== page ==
Women’s History Month is filled with blog posts, articles, and public programs dedicated to the celebration and recognition of women’s contributions to society. The Music Division is happy to promote the following research guides on women in music, some of which were recently published just in time for Women’s History Month.American Women: Resources from the Performing Arts Collections highlights collections and resources in the Music Division that document the lives and works of significant women in music, theater, and dance. Learn about specific women who made headlines in jazz, opera, concert halls, the stage, and film; or, study the depiction of women in sheet music cover art from a specific time period. The guide provides search strategies for navigating the over 25 million items in the Music Division’s collections, along with links to digitized content that will satisfy any number of needs for the researcher interested in the history of women in the performing arts.
Eleanor Everest Freer: A Guide to Resources provides resources to research the life and work of American composer Eleanor Everest Freer (1864-1942), an advocate for American opera as well as a skilled singer and composer. Freer studied voice and composition in Paris at 20 years old and, upon her return to the United States, taught voice at the National Conservatory of the United States in New York during Dvorak’s tenure as head of the conservatory. She was the founder of the American Opera Society of Chicago, a society that established the David Bispham Memorial Medal Award for American opera composers who created works on an American subject. Freer herself composed 11 operas, including Little Women, A Legend of Spain, The Masque of Pandora, and The Legend of the Piper (which won the Bispham medal). Many of Freer’s holograph manuscripts are in the Music Division of the Library of Congress.
Gena Branscombe: A Guide to Resources provides resources to research the life and work of American composer Gena Branscombe (1881-1977), who was well-known for her art songs, choral, piano, and chamber music. At 16 years old, Branscombe entered the Chicago Musical College to study piano and composition and, within a few year, won gold medals for original works. She taught in Chicago and then at Whitman College in Walla Walla, Washington, but left to study composition with Engelbert Humperdinck in Berlin. After marrying in 1910, Branscombe moved to New York City where she simultaneously pursued a career while having four daughters within five years. Branscombe was a choral conductor, a composer, a writer, and the founder of the Branscombe Choral (formerly the American Women’s Association Choral). Her compositional output includes some 150 art songs, piano and chamber music, a few orchestral works, and a large body of choral pieces.Last, but certainly not least, Amy Beach: A Guide to Primary and Secondary Resources at the Library of Congress provides an overview to the print, manuscript, and digital collections in the Library’s Music Division related to the career and music of Amy Beach (1867-1944), the first American woman to achieve widespread recognition as a composer of large-scale works with orchestra. Beach’s notable works include her Mass in E-flat, “Gaelic Symphony,” Piano Concerto, and many art songs. While the Library of Congress does not hold a single, named “Amy Beach Collection,” the Music Division holds substantial material of interest for the Beach researcher, from music manuscripts and published scores, to printed writings, to correspondence to and from the composer, and more.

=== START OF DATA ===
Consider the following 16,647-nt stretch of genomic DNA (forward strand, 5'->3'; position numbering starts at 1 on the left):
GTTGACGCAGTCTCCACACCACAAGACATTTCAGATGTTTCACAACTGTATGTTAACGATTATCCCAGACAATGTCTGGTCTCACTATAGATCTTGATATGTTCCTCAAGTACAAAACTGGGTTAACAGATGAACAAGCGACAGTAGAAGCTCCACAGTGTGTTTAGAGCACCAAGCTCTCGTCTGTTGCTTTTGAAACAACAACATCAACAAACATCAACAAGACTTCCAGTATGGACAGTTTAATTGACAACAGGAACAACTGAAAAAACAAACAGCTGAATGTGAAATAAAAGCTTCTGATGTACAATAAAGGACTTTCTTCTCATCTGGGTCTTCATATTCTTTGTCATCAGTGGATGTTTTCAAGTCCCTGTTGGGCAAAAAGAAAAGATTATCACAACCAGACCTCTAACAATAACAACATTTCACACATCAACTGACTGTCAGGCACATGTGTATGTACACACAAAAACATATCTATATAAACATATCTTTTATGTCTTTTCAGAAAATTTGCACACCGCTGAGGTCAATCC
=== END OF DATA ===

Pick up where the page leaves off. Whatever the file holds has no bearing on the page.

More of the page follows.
We hope that these research guides will lead you to helpful resources that strengthen your research and quench your thirst for a greater knowledge of women in music. Search the Library’s listing of research guides related to gender and women’s studies across all divisions, and keep checking back as more guides are published!